Monday, May 7, 2012

Critical Needs Supply Chains Under Capacity and Demand Disruptions

The special issue of Transportation Research A on the theme of Network Vulnerability in Large Scale Transport Networks, edited by Michael A.P. Taylor, is now published.

Our paper, "A bi-criteria indicator to assess supply chain network performance for critical needs under capacity and demand disruptions," Patrick Qiang and Anna Nagurney, appears in this issue, which is volume 46 (5), June 2012.

This paper was also highlighted in a newsletter of  the OR Society (thanks). Patrick is a faculty member at the Graduate School of Professional Studies at Penn State University Malvern and I am at the Isenberg School at UMass Amherst.

In this paper, we developed a supply chain network model for critical needs products, which captures disruptions in capacities associated with the various supply chain activities of production, transportation, and storage, as well as those associated with the demands for the product at the various demand points. Critical needs products may be defined as those products and supplies that are essential to human health and life. Examples include food, water, medicines, and vaccines. The demand for critical needs is always present and, hence, the disruption to the production, storage, transportation/distribution, and ultimate delivery of such products can result not only in discomfort and human suffering but also in loss of life. Such supplies are essential in times of disasters and emergencies.

The objective is to minimize the total network costs, which are  generalized costs that may include the monetary, risk, time, and social costs. Two different cases of disruption scenarios are considered. In the first case, we assume that the impacts of the disruptions are mild and that the demands can be met.  In the second case, the demands cannot all be satisfied. For these two cases, we propose two individual performance indicators.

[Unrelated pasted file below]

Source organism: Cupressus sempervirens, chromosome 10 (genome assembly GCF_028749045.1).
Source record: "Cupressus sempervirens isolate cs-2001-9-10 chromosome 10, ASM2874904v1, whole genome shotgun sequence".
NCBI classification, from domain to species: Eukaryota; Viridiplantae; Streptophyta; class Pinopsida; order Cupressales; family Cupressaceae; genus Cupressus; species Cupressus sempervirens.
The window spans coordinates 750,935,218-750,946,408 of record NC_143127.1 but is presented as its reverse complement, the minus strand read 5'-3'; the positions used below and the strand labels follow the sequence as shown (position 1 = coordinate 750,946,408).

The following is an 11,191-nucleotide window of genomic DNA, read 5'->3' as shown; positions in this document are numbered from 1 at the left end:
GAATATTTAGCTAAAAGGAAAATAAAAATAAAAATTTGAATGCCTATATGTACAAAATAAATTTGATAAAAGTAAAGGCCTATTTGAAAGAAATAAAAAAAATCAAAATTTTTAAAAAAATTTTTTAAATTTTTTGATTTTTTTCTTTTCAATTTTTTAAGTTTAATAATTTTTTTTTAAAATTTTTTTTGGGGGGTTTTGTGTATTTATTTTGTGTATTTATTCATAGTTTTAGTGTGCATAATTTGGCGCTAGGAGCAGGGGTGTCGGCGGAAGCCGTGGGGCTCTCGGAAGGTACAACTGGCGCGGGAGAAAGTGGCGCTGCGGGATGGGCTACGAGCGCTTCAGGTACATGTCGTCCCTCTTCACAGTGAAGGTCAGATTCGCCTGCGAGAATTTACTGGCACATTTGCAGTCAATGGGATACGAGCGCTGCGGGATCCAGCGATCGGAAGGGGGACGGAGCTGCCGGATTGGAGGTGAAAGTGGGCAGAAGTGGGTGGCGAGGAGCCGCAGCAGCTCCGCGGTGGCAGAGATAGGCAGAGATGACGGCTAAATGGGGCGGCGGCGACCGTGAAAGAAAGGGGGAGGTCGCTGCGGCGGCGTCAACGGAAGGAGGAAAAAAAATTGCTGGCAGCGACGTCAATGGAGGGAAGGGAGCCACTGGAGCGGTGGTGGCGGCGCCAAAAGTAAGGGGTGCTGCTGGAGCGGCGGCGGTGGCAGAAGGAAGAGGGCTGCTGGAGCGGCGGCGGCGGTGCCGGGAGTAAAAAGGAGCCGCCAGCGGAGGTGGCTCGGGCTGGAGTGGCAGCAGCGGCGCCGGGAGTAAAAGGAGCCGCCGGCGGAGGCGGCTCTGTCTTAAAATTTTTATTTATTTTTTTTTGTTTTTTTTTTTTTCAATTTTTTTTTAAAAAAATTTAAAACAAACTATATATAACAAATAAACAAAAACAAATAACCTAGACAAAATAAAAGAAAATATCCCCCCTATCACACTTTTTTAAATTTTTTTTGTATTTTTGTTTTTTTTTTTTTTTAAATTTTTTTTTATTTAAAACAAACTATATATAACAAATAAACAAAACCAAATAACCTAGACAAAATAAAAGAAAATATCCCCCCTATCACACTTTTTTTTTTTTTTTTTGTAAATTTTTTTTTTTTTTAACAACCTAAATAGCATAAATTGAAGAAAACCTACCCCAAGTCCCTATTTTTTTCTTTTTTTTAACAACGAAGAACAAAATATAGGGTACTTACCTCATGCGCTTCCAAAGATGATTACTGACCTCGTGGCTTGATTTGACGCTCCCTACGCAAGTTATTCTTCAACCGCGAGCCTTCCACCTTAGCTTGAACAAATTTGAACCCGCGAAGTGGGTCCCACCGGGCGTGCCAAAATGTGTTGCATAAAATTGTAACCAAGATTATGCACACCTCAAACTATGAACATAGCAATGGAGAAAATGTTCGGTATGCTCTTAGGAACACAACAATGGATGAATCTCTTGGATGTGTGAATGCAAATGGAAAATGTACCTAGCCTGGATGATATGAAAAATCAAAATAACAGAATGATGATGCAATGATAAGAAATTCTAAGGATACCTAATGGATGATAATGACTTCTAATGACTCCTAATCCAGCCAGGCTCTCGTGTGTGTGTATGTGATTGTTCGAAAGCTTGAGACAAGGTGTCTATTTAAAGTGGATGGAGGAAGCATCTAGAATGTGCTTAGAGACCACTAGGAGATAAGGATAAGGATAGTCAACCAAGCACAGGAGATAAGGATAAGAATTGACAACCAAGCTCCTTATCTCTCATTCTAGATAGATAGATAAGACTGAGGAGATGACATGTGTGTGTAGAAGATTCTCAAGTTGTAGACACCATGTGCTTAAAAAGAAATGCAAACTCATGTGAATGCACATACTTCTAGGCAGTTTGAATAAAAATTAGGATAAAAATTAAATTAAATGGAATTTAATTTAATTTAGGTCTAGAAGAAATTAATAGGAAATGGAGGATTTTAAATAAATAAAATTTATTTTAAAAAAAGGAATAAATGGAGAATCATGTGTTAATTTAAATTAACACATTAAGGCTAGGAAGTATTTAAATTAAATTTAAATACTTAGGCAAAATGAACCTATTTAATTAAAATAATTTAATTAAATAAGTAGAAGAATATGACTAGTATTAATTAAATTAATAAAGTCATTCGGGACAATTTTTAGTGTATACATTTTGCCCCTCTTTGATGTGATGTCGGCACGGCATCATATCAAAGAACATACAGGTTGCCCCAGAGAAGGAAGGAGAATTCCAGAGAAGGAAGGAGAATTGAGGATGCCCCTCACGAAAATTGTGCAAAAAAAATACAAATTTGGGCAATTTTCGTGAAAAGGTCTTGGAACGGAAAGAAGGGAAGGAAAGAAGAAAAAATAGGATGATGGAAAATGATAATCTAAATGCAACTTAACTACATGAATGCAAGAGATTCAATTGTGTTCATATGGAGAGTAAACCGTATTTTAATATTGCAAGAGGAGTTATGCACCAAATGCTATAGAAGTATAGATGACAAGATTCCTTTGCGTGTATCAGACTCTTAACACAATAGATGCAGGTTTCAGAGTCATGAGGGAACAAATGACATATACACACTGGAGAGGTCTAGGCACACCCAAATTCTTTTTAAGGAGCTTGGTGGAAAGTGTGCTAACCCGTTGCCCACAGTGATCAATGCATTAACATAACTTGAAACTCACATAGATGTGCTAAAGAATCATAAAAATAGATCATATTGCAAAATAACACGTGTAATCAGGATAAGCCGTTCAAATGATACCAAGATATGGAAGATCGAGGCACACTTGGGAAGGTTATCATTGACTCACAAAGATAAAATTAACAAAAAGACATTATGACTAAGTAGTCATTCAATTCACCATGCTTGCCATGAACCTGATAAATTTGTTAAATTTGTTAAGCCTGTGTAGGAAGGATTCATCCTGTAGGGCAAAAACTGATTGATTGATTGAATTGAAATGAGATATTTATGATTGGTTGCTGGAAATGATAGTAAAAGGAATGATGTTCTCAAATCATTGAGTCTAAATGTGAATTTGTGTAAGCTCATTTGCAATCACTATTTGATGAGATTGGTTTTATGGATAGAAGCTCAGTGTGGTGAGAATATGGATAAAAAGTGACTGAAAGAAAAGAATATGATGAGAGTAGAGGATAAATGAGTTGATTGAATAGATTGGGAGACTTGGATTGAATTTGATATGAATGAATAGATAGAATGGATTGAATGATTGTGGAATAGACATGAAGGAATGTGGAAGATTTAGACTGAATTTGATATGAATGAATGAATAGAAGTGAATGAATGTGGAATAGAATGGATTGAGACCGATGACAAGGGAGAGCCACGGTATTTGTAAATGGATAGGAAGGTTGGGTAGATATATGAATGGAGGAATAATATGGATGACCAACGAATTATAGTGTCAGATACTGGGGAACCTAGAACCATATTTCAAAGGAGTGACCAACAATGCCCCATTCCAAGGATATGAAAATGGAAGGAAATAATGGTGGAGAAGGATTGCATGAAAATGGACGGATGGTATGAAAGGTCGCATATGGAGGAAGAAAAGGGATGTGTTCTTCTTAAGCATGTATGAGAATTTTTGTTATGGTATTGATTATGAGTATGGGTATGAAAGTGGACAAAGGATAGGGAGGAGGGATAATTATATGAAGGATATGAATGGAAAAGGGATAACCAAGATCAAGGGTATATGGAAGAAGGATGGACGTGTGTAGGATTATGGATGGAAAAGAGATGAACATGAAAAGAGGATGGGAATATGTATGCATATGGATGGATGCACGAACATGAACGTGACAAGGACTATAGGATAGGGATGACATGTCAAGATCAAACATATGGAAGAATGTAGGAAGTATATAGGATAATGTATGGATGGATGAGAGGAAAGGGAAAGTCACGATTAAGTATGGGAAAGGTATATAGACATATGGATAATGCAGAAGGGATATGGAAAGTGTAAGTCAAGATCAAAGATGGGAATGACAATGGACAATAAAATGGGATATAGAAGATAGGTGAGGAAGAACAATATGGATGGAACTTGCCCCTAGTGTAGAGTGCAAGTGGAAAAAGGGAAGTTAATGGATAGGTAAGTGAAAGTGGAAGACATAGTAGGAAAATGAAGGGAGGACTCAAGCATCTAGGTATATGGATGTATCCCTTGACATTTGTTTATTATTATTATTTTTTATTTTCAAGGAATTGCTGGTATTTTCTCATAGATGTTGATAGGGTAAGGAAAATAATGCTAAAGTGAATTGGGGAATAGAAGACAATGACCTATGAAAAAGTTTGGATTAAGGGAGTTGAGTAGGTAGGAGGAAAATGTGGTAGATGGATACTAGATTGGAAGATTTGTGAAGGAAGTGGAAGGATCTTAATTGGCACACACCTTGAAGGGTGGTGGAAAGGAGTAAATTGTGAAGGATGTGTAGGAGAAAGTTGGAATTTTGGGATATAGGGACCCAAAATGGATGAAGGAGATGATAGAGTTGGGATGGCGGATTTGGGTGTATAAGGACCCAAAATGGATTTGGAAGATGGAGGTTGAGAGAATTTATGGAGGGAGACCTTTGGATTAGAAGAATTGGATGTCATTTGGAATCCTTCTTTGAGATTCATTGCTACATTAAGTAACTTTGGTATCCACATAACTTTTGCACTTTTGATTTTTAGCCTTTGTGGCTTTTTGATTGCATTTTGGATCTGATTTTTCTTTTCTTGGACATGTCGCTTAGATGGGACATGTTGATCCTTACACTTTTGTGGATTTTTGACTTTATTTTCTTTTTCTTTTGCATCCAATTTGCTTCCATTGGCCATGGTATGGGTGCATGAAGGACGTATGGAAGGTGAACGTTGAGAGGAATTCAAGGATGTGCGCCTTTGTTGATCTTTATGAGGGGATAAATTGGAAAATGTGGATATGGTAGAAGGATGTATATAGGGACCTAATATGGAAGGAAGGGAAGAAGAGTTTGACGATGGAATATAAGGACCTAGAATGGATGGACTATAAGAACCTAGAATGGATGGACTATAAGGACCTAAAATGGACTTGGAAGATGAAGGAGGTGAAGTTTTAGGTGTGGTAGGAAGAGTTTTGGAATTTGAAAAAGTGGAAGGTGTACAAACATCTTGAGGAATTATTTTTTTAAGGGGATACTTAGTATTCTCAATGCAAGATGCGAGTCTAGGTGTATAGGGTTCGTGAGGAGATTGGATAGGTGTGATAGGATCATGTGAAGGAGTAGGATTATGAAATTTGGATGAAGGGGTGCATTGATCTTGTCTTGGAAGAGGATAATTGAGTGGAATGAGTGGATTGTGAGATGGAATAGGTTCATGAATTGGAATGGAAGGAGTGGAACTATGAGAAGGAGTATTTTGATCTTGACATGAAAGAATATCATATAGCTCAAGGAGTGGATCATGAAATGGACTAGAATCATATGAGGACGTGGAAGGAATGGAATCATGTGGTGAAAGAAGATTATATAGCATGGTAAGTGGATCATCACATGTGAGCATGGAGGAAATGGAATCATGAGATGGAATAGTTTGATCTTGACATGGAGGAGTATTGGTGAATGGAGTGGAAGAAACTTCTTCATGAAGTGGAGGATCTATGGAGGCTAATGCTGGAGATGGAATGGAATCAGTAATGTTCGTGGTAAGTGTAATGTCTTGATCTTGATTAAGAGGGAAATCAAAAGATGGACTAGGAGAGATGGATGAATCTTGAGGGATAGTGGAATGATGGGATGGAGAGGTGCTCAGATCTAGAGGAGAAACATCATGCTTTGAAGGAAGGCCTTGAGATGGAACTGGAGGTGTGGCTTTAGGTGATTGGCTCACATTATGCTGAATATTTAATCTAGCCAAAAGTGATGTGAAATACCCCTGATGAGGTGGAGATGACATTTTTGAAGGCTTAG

We showed that the governing optimality conditions can be formulated as a variational inequality problem with nice features for numerical solution.

In addition, we proposed two distinct supply chain network performance indicators for critical needs products. The first indicator considers disruptions in the link capacities but assumes that the demands for the product can be met. The second indicator captures the unsatisfied demand. We then constructed a bi-criteria supply chain network performance indicator and used it for the evaluation of distinct supply chain networks. The bi-criteria indicator allows for the comparison of the robustness of different supply chain networks under a spectrum of real-world scenarios. We illustrated the new concepts in the paper with numerical supply chain network examples in which the supply chains were subject to a spectrum of disruptions involving capacity reductions as well as demand changes.

Given that the number of disasters has been growing globally, we expect that the methodological tools introduced in this paper will be applicable in practice in disaster planning and emergency preparedness.

Thanks also to Wiley for publicizing our first critical needs supply chain network paper, which focused on design, in its Asia blog on What's New in Operations Research.